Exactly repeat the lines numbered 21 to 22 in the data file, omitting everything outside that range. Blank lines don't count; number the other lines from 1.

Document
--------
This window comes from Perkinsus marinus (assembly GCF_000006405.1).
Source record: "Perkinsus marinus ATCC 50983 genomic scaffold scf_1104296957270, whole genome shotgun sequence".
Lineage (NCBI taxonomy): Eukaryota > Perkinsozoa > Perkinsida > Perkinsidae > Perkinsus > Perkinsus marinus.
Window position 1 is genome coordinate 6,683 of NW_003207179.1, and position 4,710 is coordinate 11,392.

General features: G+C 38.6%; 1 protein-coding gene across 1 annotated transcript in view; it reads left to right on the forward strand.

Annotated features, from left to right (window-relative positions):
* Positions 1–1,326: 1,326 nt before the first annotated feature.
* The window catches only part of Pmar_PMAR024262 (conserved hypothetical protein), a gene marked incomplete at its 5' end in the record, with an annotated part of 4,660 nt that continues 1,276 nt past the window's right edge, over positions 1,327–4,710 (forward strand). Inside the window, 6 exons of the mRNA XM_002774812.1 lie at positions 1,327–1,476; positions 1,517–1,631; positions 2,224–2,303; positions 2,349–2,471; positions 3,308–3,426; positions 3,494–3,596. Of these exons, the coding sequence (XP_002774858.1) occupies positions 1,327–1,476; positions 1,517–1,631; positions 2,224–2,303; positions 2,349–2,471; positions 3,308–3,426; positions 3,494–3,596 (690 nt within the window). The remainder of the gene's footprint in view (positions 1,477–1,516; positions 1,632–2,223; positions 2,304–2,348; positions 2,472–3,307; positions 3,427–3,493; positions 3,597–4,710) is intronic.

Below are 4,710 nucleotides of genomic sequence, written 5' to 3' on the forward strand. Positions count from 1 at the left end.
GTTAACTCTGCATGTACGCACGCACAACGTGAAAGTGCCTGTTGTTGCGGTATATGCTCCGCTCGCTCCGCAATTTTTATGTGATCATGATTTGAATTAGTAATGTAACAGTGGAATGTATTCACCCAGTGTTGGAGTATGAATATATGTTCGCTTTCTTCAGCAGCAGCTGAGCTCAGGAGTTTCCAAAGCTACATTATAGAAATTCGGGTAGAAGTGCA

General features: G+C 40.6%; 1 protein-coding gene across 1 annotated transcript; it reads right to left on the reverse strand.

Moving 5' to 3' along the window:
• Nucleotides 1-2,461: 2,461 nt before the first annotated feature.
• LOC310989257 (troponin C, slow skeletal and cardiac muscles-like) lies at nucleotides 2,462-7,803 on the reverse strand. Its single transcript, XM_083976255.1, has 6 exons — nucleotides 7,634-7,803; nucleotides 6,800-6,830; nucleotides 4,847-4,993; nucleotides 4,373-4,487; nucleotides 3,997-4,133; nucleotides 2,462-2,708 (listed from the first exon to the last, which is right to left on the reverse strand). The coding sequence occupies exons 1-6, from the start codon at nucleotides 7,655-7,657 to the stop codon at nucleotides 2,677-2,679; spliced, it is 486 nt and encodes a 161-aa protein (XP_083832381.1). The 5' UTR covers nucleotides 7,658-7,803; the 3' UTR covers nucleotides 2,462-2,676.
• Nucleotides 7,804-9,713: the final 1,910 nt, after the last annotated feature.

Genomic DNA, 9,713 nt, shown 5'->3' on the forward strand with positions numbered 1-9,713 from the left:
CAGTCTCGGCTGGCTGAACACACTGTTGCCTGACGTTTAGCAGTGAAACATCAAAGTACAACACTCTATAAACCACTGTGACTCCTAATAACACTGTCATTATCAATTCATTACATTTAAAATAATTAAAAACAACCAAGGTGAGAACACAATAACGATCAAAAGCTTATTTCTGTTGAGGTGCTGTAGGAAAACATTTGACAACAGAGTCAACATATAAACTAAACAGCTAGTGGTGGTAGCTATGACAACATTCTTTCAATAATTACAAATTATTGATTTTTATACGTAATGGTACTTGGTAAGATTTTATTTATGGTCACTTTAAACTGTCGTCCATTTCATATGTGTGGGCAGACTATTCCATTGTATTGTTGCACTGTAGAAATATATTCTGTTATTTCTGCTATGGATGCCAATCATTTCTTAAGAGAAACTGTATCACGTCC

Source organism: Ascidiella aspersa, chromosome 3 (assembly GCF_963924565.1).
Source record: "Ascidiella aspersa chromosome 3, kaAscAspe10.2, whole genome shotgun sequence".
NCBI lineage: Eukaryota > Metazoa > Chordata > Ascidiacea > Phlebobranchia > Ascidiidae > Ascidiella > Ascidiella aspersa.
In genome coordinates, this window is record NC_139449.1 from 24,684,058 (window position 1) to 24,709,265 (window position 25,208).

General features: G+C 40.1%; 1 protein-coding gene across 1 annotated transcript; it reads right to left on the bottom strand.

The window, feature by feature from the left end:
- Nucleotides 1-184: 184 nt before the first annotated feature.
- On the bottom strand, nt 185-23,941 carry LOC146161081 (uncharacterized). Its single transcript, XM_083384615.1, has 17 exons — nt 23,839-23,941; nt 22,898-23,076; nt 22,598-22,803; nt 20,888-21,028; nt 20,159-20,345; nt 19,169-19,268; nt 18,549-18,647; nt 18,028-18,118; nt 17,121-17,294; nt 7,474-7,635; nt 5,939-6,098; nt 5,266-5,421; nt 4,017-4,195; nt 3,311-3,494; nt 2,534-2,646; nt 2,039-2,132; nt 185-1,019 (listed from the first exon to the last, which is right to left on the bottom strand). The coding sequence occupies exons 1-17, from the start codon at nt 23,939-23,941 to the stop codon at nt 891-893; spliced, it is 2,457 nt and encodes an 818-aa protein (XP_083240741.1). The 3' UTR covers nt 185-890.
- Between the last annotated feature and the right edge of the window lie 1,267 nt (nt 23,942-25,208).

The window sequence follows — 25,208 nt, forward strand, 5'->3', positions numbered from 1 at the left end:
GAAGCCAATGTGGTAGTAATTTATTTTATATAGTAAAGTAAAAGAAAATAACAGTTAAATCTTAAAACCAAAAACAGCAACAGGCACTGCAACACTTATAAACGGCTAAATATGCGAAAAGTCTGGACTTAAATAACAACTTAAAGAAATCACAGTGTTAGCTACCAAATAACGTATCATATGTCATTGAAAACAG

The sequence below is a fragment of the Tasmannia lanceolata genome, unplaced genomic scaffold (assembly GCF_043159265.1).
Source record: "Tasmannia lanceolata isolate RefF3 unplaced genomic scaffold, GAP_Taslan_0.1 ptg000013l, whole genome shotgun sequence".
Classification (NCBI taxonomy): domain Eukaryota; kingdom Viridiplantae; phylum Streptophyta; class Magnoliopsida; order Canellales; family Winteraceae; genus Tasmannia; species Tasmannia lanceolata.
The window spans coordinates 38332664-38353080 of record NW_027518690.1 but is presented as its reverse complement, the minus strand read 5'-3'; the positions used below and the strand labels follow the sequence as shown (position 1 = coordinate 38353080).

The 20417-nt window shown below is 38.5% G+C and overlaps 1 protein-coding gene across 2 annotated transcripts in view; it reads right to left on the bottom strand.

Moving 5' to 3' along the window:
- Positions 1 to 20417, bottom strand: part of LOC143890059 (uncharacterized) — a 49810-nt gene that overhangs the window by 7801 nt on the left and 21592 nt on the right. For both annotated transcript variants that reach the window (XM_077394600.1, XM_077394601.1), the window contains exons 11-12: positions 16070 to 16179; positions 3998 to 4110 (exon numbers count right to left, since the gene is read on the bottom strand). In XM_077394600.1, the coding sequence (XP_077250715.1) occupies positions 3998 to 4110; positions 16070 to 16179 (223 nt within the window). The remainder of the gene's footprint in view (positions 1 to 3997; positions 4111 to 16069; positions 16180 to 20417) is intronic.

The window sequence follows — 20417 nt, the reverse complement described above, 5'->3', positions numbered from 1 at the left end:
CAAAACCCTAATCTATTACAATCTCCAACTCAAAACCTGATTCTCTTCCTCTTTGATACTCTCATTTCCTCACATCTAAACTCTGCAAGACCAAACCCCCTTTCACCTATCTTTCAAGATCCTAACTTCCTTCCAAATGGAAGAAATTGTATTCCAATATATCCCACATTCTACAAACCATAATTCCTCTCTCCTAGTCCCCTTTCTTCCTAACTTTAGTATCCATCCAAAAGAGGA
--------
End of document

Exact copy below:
In genome coordinates, this window is record NC_139449.1 from 24,684,058 (window position 1) to 24,709,265 (window position 25,208).

General features: G+C 40.1%; 1 protein-coding gene across 1 annotated transcript; it reads right to left on the bottom strand.